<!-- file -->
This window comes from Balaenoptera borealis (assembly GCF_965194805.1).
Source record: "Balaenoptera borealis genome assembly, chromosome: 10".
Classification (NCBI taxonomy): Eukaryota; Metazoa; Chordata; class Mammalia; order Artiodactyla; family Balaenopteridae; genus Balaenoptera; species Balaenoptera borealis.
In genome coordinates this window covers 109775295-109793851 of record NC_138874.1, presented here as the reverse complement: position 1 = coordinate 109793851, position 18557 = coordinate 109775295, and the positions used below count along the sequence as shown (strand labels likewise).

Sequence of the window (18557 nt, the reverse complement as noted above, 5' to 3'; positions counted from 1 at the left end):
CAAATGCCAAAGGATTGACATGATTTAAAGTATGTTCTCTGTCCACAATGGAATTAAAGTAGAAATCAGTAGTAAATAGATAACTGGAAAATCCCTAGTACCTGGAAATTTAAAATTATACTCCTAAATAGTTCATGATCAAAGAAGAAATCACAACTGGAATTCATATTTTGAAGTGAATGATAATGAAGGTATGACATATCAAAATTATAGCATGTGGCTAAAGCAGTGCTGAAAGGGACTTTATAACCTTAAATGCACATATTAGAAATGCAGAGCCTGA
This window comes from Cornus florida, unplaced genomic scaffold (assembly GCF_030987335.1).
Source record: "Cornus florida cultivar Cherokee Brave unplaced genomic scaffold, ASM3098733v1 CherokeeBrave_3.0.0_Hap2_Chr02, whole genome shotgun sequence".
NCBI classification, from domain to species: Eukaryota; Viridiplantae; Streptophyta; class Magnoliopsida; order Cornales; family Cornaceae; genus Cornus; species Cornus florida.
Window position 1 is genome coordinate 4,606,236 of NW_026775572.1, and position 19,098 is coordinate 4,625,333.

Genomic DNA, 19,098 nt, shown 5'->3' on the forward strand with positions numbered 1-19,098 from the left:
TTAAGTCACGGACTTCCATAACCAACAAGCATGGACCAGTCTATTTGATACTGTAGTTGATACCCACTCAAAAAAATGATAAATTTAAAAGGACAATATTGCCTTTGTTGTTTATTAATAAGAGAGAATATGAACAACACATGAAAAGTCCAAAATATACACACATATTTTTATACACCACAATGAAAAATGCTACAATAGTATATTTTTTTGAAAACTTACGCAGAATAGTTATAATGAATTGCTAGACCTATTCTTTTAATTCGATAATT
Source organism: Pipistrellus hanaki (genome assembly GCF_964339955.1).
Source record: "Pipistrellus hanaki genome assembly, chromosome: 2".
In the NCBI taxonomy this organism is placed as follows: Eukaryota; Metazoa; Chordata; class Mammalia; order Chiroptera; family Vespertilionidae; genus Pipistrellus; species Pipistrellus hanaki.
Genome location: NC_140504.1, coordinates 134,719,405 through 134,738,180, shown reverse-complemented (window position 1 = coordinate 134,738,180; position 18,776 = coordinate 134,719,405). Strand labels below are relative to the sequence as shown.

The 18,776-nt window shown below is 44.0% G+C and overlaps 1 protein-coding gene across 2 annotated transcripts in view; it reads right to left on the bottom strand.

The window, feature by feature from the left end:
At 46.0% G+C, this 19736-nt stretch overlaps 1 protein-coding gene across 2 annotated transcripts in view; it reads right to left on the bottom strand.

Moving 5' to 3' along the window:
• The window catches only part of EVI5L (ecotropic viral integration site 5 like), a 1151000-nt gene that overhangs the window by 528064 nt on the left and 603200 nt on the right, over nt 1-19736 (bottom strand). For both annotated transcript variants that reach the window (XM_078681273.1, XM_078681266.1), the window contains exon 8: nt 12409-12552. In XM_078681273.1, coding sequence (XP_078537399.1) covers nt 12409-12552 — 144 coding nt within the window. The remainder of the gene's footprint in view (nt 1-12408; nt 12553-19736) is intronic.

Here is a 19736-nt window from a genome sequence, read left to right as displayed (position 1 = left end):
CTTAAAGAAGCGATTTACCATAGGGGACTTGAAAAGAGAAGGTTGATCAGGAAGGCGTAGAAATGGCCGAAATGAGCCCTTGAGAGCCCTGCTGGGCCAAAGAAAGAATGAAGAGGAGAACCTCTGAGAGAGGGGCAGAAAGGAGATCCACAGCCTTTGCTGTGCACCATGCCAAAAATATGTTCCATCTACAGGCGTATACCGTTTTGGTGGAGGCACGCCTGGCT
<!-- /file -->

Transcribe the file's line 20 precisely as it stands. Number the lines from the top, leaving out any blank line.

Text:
Moving 5' to 3' along the window: